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The Man That Got Away

A Constable Twitten Mystery 2

Lynne Truss


List Price: 27.00*
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Other Editions of This Title:
Paperback (10/15/2019)
Paperback, Large Print (4/8/2020)


A charming second comic crime novel from New York Times bestselling author Lynne Truss.

1957: In the beach town of Brighton, music is playing and guests are sunning themselves, when a young man is found dead, dripping blood, in a deck chair.

Constable Twitten of the Brighton Police Force has a hunch that the fiendish murder may be connected to a notorious nightspot, but his captain and his colleagues are—as ever—busy with other more important issues. Inspector Steine is being conned into paying for the honor of being featured at the Museum of Wax, and Sergeant Brunswick is trying (and failing) to get the attention of the distraught Brighton Belles who found the body. As the case twists and turns, Constable Twitten must find the murderer and convince his colleagues that there’s an evil mastermind behind Brighton’s climbing crime rate.

Our incomparable team of detectives are back for another outing in the second installment of Lynne Truss’s joyfully quirky crime series.

Praise For The Man That Got Away: A Constable Twitten Mystery 2

"A worthy follow-up to her delightful 2018 novel A Shot in the Dark. . . . One looks forward with glee to the novel’s culmination—and to this quick-learning constable’s future adventures." - The Wall Street Journal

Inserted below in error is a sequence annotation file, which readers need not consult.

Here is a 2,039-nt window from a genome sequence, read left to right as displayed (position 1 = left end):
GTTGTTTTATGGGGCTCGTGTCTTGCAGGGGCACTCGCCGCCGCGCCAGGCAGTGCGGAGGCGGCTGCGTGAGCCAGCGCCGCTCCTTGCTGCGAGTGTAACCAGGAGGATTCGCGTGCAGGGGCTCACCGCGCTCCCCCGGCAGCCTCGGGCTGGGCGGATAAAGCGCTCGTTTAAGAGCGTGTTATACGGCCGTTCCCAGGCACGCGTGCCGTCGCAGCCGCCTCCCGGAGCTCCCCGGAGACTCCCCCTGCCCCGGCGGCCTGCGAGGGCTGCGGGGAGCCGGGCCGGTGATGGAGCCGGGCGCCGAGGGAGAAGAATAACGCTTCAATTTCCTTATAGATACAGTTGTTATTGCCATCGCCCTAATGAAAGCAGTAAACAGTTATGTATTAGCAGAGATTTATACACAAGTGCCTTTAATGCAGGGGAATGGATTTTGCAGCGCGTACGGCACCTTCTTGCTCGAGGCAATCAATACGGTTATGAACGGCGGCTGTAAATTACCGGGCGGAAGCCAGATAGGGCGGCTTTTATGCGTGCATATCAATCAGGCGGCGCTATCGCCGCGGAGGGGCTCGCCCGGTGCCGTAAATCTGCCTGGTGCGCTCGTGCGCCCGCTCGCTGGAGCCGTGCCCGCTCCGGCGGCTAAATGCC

"Lynne Truss once again shows off her superb command of the English language and comedy in this follow-up to her terrific debut mystery novel, A Shot In The Dark. . . . [The Man Got Away] builds on everything wonderful about the preceding novel for another comic gem firmly anchored in 1950s British culture." - Criminal Element

"Delightful . . . Truss perfectly blends humor and detection." - Publishers Weekly

"Great attention to details of the period and the various conflicts between the social classes is lavished on the setting and characters . . . The author's flair for language adds to the book, as do the colorful ‘extras,’ including the Brighton Belles (pretty young women who act as goodwill ambassadors), the musicians who perform at a local venue, a humbug seller, and horrendously fake waxwork parlor shopkeepers." - Library Journal

"This character-driven investigation includes delightfully batty characters and situations . . . Give to Truss’ fans as well as those who enjoy Christopher Fowler’s Bryant and May mysteries." - Booklist

"Having been enemies since the first Constable Twitten mystery, A Shot in the Dark (2018), will Twitten and Groynes be able to preserve their truce? Readers will hope to discover the answer to this question in the next installment, which is bound to achieve the same, wonderful mix of crime story, humorous escapade, and seaside pandemonium tale Lynne Truss created here. A highly entertaining read." - Historical Novel Society

"The craft and care with which author Truss weaves her facts into a richly narrated but utterly hilarious tapestry is amazing. The reader may find himself wondering how she manages to keep her facts straight as she throws his own mental processes into such a delightful muddle." - New York Journal of Books